Saturday, August 29, 2009

desktop decoration

One of the first things I see in the morning after I turn my computer on is my desktop. Duh. Throughout the day I will inevitably see it again and again, so I like to give it some artistic oomph that will stimulate my creative impulses. My favorite displays come from animation backgrounds and concept art. Here, I'll show you:

Borrowed from Billy Wray's blog, painted backgrounds from Samurai Jack. I love the style of that cartoon and it has some truly great layouts.

More Samurai Jack via Billy Wray. I thought this was an interesting layout, especially since it makes me feel like my computer is a window looking out onto a bazaar (it would be awesome if it was somehow animated with various passersby, preferably an assortment of otherworldly creatures out looking for bargains).

A Lilo & Stitch watercolor background by Peter Moehrle, found on Ben Price's blog. It's a shame Disney fell out the habit of doing watercolor backgrounds because they can really add character to a film, and I'm glad they brought the style back for what turned out to be one of my favorite animated movies.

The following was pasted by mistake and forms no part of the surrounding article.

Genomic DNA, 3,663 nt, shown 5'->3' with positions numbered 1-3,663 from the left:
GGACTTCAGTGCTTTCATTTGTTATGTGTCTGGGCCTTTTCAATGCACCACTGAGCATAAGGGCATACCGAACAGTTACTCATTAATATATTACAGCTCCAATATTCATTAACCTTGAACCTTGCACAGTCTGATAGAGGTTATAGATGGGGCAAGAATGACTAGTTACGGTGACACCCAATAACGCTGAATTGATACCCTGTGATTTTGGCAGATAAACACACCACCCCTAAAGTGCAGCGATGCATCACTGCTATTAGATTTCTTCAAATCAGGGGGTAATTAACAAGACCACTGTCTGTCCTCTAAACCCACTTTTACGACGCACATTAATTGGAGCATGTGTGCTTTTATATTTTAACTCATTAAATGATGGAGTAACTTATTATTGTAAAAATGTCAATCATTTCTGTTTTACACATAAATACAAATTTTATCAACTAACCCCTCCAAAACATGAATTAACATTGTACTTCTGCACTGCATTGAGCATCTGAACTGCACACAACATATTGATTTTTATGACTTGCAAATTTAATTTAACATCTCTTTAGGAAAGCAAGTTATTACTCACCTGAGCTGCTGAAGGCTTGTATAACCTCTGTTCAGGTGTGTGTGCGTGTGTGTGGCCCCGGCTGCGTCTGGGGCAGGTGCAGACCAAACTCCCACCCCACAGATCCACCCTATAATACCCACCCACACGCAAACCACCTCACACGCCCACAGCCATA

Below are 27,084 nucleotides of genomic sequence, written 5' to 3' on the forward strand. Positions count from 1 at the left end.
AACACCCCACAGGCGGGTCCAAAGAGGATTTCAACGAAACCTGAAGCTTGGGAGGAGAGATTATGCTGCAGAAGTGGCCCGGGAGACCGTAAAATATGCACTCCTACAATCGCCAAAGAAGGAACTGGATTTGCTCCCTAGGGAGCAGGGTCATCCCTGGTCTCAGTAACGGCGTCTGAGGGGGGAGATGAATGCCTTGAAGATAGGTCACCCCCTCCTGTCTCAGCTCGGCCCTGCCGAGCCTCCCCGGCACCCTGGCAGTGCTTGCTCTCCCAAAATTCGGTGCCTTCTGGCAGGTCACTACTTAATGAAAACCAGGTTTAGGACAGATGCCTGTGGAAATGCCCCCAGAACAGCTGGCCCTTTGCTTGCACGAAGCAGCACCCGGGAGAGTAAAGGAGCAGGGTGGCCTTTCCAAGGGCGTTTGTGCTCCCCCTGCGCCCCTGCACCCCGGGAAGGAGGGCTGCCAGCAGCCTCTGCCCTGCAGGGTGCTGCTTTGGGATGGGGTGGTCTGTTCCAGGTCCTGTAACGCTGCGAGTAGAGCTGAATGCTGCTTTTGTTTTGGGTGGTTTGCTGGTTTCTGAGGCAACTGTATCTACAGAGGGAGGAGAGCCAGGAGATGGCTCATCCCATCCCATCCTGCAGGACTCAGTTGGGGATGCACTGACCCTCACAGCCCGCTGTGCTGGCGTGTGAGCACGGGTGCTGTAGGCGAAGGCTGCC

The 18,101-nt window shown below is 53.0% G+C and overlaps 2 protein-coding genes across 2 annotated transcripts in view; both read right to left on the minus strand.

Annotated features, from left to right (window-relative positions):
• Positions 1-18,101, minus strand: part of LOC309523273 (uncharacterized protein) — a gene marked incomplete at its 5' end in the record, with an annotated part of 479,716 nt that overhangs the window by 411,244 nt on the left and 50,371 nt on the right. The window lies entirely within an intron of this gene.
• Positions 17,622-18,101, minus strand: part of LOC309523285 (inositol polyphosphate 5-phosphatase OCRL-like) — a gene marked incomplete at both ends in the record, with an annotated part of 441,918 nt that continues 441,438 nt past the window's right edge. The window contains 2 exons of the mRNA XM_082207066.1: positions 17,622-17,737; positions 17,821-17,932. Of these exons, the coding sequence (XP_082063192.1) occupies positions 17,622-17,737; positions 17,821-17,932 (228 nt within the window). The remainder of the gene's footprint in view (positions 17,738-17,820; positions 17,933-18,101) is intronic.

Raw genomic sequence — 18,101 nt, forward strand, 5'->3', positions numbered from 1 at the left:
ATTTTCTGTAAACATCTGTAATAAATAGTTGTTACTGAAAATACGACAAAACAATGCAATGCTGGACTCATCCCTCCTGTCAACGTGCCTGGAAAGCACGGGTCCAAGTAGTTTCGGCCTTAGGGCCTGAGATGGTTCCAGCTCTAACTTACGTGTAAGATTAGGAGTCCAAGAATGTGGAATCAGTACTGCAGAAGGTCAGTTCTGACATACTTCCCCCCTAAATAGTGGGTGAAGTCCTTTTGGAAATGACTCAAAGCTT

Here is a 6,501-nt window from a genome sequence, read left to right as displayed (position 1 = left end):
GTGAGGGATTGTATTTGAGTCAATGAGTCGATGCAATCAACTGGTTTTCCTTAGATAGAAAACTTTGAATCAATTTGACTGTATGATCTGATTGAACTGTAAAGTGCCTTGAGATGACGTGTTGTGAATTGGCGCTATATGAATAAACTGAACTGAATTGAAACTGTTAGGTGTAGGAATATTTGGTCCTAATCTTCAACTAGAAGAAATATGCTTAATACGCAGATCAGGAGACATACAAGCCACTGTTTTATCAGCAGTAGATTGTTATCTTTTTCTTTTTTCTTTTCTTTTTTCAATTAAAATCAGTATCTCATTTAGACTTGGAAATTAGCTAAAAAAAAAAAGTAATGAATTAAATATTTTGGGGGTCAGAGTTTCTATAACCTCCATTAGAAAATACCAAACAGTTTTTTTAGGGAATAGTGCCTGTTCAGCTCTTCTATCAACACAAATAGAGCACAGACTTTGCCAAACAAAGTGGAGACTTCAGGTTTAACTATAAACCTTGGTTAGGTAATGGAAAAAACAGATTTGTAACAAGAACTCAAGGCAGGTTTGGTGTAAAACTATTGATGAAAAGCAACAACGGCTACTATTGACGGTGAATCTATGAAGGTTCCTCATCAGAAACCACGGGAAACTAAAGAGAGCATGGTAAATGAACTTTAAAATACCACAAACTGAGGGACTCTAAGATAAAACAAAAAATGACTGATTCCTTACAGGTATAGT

The city of Townsville! A peaceful scene to cool me down after a day of computer work. Background layout from The Powerpuff Girls cartoon borrowed from Lou Romano's blog.

Art from Nickelodeon's The Mighty B! taken straight from the Nick website (except I went in and got rid of that annoying logo). The colors and sweep of this San Francisco scene are pretty nifty, if I do say so myself.

For the life of me I have no idea where I got this. I don't even know who it's by. Ralph Eggleston perhaps? In any case, it's concept art from Finding Nemo and it's beautiful. I used to have this on my computer at work and it made me happy every time I looked at it.

Back when I was working late nights on my animation homework, I cobbled this piece together from Glen Keane's character work for inspiration.

Of course, it's not all about animation. At least, not all the time. James Jean's cover art for the Fables graphic novel series is always a visual treat. Visit his site for more of his work. Or better yet, start reading Bill Willingham's Fables.

Whenever I have a hankering to peruse for more art inspiration, I sometimes use Rob Richard's Animation Backgrounds blog, which has an amazing assortment of, well, animation backgrounds. Unfortunately, most of them are not what I would consider desktop worthy, mostly because they're smaller images that wouldn't look good stretched to fit the screen. Still, it's a great resource.

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